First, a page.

You worked out super hard and now you are so sore you can barely even walk! We get it, the soreness just won't go away. While you may think the post-pump brag is awesome, it's actually almost as bad as posting on Facebook about every single workout that you complete. While you may take your sore legs as a sign of a good workout, experts would disagree. Well and Good NYC tells us why.
Why You’re Sore: By a “novel stimulus,” Grossman means you’ve switched up your workout and surprised your body with something totally new. So if you’re a barre class regular and go for a 5-mile run for the first time in years, your legs might not want to move 24 hours later. If you’re a Barry’s Bootcamp junkie and suddenly go to yoga, bendy is probably not the only thing you’ll feel the next day. (Which explains why CrossFitters are always sore and dying to talk about it, since their workouts change day-to-day.)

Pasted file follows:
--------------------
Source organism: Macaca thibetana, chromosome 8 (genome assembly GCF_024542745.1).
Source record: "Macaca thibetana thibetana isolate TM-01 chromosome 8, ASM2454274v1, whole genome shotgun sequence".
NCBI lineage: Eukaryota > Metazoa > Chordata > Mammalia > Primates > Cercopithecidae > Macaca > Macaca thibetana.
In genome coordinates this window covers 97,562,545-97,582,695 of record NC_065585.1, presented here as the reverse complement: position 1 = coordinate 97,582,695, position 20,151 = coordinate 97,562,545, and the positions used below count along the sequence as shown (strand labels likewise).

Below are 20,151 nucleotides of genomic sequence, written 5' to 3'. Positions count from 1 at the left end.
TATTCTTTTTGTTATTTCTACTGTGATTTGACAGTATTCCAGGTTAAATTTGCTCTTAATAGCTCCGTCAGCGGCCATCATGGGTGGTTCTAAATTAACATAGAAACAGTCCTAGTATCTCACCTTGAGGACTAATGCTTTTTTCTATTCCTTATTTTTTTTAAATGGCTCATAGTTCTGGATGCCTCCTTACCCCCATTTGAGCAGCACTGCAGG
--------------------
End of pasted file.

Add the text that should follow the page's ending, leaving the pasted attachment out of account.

Soreness also tends to occur with lots of eccentric (lengthening) muscle contractions, which you can think of as the “lowering” or “decelerating” phase in a weight-bearing exercise, he says. So if you’re bench pressing, the part where you’re lowering the weight back down will encourage soreness, while pushing a sled (a common exercise at Peak), which is all concentric contraction (shortening), might not.
What to Do on Achy Days: In a locker room recently, a group of women were chatting about aching muscles. “It’s so good to work out when you’re sore,” one gushed. Well, not necessarily.
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